Hi, thanks, good morning. Morning. In September, you provided the business update with revenue guidance for 3Q and you came above the high end of the range for revenue. Which markets are performing above your initial expectations? And would you expect that positive momentum to continue?

Douglas PertzPresident and Chief Executive Officer

Well, I think it varies so dramatically by country, and the way that each of the countries and the governments have implemented policies around that, and that obviously changes. It’s changed several times in many countries throughout this year already. We tried to give some fairly reasonable color around that in Mark’s presentation on Slide 6 that provided some ups and downs by region. And you can see where we anticipated, George, that as we went into the second quarter, we anticipated we see a greater improvement versus 2019 as a base a base year in the third quarter than we did. The good news, as I said, is we did see an improvement. It didn’t fall back down, but that was an improvement there wasn’t as much as we would have expected, and that was even in light of all the changes, and the lockdowns, and the COVID, the Delta variant exposures.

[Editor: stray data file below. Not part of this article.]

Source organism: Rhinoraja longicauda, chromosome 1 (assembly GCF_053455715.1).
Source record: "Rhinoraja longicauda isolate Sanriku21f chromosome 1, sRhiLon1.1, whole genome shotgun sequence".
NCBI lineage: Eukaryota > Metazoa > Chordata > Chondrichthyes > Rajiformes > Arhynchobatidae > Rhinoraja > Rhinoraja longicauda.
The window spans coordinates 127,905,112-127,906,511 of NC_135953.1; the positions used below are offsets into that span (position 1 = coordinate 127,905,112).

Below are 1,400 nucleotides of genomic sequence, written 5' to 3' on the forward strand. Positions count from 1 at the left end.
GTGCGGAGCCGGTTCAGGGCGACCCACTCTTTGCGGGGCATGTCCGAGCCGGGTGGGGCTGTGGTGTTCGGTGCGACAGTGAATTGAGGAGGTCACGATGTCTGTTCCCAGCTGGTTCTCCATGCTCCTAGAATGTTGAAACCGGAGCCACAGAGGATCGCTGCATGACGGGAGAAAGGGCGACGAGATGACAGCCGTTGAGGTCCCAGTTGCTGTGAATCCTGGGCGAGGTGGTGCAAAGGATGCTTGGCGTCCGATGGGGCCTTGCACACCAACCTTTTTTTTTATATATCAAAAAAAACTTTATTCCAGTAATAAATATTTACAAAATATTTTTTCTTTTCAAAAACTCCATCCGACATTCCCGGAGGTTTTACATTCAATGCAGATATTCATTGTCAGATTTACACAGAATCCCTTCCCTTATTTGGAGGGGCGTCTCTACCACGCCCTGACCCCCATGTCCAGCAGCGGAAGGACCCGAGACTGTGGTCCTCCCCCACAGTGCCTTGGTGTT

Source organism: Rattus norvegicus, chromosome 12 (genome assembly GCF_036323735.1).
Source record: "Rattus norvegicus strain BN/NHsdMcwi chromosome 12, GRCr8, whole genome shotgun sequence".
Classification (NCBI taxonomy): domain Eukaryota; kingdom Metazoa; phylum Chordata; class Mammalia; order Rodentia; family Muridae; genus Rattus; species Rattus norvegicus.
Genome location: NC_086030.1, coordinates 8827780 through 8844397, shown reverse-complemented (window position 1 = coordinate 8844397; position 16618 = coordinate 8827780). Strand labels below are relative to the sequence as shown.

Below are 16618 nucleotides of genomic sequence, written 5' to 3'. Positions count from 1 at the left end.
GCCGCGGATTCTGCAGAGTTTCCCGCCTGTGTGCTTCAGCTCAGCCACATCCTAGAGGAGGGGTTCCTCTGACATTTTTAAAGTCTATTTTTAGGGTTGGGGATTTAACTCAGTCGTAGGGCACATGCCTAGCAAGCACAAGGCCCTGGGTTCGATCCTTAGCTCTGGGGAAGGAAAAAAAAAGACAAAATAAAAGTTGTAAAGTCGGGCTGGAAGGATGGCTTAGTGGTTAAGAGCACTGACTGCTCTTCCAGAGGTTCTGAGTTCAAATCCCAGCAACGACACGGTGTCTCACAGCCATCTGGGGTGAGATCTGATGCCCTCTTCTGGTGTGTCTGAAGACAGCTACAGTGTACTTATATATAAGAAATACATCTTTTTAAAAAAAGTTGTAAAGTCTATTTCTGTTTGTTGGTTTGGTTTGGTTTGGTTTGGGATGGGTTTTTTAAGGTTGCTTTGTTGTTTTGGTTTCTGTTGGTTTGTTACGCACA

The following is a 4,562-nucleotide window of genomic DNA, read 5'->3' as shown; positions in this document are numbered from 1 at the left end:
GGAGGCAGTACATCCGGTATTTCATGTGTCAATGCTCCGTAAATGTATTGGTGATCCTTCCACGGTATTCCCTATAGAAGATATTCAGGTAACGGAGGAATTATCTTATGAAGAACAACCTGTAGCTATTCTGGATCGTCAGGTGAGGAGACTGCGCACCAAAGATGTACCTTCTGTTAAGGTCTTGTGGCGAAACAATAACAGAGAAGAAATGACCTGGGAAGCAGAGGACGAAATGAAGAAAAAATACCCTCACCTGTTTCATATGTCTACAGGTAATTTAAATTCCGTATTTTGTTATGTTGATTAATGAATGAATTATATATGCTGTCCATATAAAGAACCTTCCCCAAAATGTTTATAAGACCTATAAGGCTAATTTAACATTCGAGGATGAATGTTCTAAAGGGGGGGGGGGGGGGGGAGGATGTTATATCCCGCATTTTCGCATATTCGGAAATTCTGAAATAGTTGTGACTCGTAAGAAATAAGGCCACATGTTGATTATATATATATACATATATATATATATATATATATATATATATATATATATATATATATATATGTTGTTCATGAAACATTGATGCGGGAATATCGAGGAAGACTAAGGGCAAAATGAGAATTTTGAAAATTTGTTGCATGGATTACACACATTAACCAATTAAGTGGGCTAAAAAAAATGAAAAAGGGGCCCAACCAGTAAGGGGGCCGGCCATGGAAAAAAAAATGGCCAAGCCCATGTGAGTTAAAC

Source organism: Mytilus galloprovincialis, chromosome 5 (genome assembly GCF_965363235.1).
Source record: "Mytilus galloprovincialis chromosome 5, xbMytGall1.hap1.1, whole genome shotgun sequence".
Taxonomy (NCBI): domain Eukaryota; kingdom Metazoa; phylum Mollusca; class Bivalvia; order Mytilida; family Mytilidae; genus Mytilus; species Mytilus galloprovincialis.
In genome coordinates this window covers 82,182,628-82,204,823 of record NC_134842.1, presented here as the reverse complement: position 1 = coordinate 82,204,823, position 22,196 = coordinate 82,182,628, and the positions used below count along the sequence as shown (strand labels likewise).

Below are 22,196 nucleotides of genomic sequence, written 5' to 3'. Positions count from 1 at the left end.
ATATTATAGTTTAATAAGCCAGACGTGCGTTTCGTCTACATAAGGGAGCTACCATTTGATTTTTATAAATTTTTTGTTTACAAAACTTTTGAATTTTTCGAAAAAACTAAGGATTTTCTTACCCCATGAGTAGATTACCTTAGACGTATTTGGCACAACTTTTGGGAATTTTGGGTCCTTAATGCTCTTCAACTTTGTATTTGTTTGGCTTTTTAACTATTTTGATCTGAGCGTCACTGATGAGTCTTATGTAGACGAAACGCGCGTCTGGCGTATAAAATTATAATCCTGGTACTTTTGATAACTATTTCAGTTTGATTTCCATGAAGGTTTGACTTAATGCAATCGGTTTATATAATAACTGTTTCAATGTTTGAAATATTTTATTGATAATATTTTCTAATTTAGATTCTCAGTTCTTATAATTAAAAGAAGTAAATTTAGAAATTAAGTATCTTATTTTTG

So I guess it’s hard to give a good answer specifically to that, but we see continued improvement host across the board, but you can see that it varies quite a bit. The good news is when that 95 plus percent range we think coming out of this year. And I like to look at it from the standpoint that 95 coming out of this year is a more of an indicator of what the true revenue number implied would be for 2021 and our real jumping-off point in terms of what’s needed to get to a 100% plus. And I think it’s got a 100% plus more than in 2022 rather than what we started at the year, as you see in the first quarter is about 89%. So throughout the year, we’ve gone from 89 to 93 plus to we hope 95 and that will give us a good base. But it varies dramatically by country, by region and we do anticipate that we’ll continue to see improvement almost across the board with– well, anyway, I think you can jump, ask specifically if you have a specific question on the country or an area, we can help with that.

George TongGoldman Sachs

All right. Maybe I’ll ask the question in a different way. So if you look at North America, Latin America, Europe, and rest of world, how would you sort of see the numbers on Slide 6 which are helpful, but which I guess are you seeing the most positive momentum and the most upside potential to your initial expectations? Which of those four?

Mark EubanksExecutive Vice President and Chief Operating Officer